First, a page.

Sunday, August 2, 2009

Command Line Processing

Try the following command (assumes that the file "grate_stories_of" is not exist on your system)
$ ls grate_stories_of
It will print message something like - grate_stories_of: No such file or directory.

ls is the name of an actual command and shell executed this command when you type command at shell prompt. Now it creates one more question What are commands? What happened when you type $ ls grate_stories_of ?

The first word on command line is, ls - is name of the command to be executed.
Everything else on command line is taken as arguments to this command. For e.g.
$ tail +10 myf
Name of command is tail, and the arguments are +10 and myf.

Exercise
Try to determine command and arguments from following commands
$ ls foo
$ cp y y.bak
$ mv y.bak y.okay
$ tail -10 myf
$ mail raj
$ sort -r -n myf
$ date
$ clear

Answer:

Command No. of argument to this command (i.e $#) Actual Argument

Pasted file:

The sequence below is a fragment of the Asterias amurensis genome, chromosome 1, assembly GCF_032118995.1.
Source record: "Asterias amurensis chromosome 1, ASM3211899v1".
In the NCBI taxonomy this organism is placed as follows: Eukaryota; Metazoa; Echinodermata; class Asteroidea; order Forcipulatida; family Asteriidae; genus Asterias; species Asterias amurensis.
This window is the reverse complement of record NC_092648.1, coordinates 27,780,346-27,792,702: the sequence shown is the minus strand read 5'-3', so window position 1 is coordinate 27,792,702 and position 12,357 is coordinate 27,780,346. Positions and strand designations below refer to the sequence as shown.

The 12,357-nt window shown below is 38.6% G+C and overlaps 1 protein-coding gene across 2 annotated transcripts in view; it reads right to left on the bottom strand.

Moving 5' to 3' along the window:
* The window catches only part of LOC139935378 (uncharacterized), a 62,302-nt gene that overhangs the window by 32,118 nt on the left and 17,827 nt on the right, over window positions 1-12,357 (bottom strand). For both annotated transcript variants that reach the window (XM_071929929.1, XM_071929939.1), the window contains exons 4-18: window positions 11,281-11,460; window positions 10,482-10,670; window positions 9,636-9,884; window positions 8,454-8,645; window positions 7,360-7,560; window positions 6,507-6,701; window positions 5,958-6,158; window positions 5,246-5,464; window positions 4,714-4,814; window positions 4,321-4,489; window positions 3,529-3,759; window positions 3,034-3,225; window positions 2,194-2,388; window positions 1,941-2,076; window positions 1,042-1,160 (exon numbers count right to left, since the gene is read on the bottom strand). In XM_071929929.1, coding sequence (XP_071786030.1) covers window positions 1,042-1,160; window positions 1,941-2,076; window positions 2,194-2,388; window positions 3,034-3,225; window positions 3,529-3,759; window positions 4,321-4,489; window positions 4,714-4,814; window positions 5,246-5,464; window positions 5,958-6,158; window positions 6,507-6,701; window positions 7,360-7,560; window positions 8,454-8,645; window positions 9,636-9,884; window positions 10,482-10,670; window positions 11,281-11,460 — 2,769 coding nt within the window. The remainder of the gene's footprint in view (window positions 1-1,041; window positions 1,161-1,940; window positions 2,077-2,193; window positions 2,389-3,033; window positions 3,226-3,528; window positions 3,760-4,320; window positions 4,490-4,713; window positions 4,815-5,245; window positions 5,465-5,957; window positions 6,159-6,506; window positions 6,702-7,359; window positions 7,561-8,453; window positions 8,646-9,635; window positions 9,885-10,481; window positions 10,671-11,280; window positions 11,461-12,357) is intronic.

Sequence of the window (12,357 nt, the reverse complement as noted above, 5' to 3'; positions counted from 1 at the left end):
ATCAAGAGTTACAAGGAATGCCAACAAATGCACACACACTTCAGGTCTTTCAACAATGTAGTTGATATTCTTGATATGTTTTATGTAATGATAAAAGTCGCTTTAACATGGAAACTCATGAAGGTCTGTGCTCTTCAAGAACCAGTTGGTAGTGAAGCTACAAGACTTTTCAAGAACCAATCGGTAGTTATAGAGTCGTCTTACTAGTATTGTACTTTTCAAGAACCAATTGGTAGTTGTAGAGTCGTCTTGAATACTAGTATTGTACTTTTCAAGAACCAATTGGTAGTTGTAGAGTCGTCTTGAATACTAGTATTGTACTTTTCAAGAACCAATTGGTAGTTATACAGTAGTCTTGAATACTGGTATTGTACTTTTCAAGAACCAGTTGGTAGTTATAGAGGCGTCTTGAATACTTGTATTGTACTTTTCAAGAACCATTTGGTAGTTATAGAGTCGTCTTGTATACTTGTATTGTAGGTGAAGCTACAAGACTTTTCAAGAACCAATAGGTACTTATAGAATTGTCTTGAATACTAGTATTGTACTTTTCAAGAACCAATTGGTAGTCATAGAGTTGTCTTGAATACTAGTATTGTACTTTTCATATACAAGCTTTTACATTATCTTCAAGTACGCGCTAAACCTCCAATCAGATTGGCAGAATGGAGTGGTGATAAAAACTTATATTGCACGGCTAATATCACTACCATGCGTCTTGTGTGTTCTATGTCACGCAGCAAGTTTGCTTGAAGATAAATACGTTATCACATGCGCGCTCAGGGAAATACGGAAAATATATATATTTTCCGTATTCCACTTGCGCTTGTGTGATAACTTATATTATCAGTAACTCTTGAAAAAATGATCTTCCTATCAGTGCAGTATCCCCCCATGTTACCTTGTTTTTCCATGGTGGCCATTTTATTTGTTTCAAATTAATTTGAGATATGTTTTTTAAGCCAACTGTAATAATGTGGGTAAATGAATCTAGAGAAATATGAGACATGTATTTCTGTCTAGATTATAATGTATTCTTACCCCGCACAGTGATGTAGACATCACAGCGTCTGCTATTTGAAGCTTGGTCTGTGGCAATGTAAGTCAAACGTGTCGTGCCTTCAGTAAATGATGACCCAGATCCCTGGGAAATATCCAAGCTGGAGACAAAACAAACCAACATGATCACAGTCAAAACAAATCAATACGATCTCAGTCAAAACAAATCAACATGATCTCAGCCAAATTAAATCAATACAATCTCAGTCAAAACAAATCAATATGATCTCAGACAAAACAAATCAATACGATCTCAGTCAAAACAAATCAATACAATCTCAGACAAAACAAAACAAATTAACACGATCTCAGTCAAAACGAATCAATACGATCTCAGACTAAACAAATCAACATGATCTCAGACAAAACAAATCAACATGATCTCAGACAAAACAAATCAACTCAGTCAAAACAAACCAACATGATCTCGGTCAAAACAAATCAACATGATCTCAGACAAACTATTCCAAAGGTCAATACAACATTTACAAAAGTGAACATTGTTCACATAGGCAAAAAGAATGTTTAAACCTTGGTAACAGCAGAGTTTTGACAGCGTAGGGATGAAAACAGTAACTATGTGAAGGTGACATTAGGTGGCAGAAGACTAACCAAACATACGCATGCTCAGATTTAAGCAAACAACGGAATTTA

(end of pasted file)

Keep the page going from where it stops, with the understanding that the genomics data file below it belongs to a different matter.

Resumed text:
ls 1 foo
cp 2 y and y.bak
mv 2 y.bak and y.okay
tail 2 -10 and myf
mail 1 raj
sort 3 -r, -n, and myf
date 0
clear 0

NOTE:
$# holds number of arguments specified on command line. And $* or $@ refer to all arguments passed to script.

More command on one command line

Syntax:
command1;command2
To run two command with one command line.

Examples:
$ date;who
Will print today's date followed by users who are currently login. Note that You can't use
$ date who
for same purpose, you must put semicolon in between date and who command.


Wild cards (Filename Shorthand or meta Characters)
Why Command Line arguments required
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